[R] median of two groups
Thomas Lumley
tlumley at u.washington.edu
Wed Apr 7 18:33:52 CEST 2010
On Wed, 7 Apr 2010, cheba meier wrote:
> Dear Thomas,
>
> Thank you very much for your answer! Can I use your function in my analysis?
Sure.
> The wilcox.test() tests the differences in average ranks (H0: F(X)=F(Y)),
> why then do people in many studies compare t.test() with wilcox.test()?
The Wilcoxon test is slightly more complicated than difference in average ranks. The null hypothesis is actually that P(X>Y)=0.5, in the sense that if this hypothesis is true the test will not reject even for arbitrarily large sample sizes. However, because the test has truly weird behaviour when comparing arbitrary distributions, it's really not useful unless you have good reason to expect stochastic ordering, that is, the entire distribution is shifted up or down (though not necessarily by the same amount).
One reason that people compare t-tests and Wilcoxon tests is that a lot of the elegant statistical theory for two-sample testing is for location-shift alternatives, that is, for situations where you know the two distributions are the same shape but don't know if one of them is shifted up or down relative to the other. If you happen to know that the distributions are the same shape then all the tests are asking the same scientific question, so comparing them makes sense.
Now, in reality we never know that we have a location-shift alternative. It's still reasonable to hope that some of the lessons learned from studying location-shift alternatives still apply (some do, some don't), even if you do understand that reality is more complex. On the other hand, some people either don't know that reality is more complex or want to pretend it isn't.
A few years ago I gathered up ten introductory statistics and biostatistics textbooks that I and colleagues had to hand, to see what they had to say about the Wilcoxon test. If I recall correctly, eight of them said something that was both untrue and importantly misleading. Of the remaining two, one didn't mention the Wilcoxon test.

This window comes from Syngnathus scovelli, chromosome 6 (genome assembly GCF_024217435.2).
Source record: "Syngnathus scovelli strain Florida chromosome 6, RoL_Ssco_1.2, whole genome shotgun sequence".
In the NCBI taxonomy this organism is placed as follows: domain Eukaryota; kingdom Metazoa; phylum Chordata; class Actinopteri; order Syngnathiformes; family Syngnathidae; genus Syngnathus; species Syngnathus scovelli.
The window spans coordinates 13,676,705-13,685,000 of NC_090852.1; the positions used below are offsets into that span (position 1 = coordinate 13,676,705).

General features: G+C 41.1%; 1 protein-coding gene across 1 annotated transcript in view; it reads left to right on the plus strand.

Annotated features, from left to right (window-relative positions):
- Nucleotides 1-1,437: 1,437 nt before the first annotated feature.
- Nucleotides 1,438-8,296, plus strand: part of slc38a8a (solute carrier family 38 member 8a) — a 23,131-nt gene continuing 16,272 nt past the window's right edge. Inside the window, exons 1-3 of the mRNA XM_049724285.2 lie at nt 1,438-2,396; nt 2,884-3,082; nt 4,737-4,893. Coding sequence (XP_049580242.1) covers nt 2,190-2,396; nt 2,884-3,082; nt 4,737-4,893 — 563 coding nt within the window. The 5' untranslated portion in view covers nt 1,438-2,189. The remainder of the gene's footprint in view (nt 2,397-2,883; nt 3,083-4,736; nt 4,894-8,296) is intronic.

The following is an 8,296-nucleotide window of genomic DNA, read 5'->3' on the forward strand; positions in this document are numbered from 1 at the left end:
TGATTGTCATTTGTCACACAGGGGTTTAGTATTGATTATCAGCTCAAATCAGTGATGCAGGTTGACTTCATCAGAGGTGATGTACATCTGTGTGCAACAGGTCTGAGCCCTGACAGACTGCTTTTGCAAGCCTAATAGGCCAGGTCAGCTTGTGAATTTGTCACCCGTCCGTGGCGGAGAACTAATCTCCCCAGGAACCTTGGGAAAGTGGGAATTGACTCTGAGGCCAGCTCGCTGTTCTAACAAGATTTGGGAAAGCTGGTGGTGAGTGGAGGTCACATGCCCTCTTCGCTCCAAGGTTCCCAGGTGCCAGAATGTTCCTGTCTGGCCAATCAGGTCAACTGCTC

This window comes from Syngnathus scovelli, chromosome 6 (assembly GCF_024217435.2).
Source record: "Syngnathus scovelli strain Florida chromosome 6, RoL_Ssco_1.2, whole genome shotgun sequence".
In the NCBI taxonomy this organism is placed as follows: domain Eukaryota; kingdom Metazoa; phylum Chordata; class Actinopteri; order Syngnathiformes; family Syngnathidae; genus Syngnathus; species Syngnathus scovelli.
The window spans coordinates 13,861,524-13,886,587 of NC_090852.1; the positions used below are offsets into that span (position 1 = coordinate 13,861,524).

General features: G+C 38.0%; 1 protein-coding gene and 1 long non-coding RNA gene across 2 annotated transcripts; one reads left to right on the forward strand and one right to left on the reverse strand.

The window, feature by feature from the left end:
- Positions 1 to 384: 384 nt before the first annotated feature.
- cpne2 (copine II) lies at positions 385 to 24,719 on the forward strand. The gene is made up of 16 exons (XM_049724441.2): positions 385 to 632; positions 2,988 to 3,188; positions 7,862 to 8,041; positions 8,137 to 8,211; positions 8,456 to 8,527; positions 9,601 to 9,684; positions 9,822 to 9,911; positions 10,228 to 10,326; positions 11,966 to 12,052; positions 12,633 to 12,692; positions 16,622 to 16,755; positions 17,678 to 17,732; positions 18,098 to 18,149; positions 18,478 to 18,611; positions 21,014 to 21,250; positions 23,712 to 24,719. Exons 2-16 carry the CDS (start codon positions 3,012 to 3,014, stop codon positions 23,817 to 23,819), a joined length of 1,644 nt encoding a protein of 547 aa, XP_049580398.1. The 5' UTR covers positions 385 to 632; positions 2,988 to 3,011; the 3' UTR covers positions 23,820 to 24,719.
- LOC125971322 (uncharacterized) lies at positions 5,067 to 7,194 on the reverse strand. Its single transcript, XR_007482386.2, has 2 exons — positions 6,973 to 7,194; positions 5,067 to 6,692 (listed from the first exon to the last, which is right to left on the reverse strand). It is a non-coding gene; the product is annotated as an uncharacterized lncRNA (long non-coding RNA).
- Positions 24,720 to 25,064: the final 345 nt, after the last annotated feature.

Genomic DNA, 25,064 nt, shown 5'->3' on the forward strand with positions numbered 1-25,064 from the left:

-thomas
> This makes sometime people like me a bit confused!
>
> Regards,
> Cheba
>
> 2010/4/6 Thomas Lumley <tlumley at u.washington.edu>
>
> None of them.
>
> - mood.test() looks promising until you read the help page and
> see that it does not do Mood's test for equality of quantiles,
> it does Mood's test for equality of scale parameters.
> - wilcox.test() is not a test for equal medians
> - ks.test() is not a test for equal medians.
>
>
> Mood's test for the median involves dichotomizing the data at
> the pooled median and then doing Fisher's exact test to see if
> the binary variable has the same mean in the two samples.
>
> median.test<-function(x,y){
> z<-c(x,y)
> g <- rep(1:2, c(length(x),length(y)))
> m<-median(z)
> fisher.test(z<m,g)$p.value
> }
>
> Like most exact tests, it is quite conservative at small sample
> sizes.
>
> -thomas
>
>
> On Tue, 6 Apr 2010, cheba meier wrote:
>
> Dear all,
>
> What is the right test to test whether the median of two groups
> are
> statistically significant? Is it the wilcox.test, mood.test or
> the ks.test?
> In the text book I have got there is explanation for the
> Wilcoxon (Mann
> Whitney) test which tests ob the two variable are from the same
> population
> and also ks.test!
>
> Regards,
> Cheba
>
> [[alternative HTML version deleted]]
>
> ______________________________________________
> R-help at r-project.org mailing list
> https://stat.ethz.ch/mailman/listinfo/r-help
> PLEASE do read the posting guide
> http://www.R-project.org/posting-guide.html
> and provide commented, minimal, self-contained, reproducible
> code.
>
>
> Thomas Lumley Assoc. Professor, Biostatistics
> tlumley at u.washington.edu University of Washington, Seattle
>
>
>
>
Thomas Lumley Assoc. Professor, Biostatistics
tlumley at u.washington.edu University of Washington, Seattle
More information about the R-help
mailing list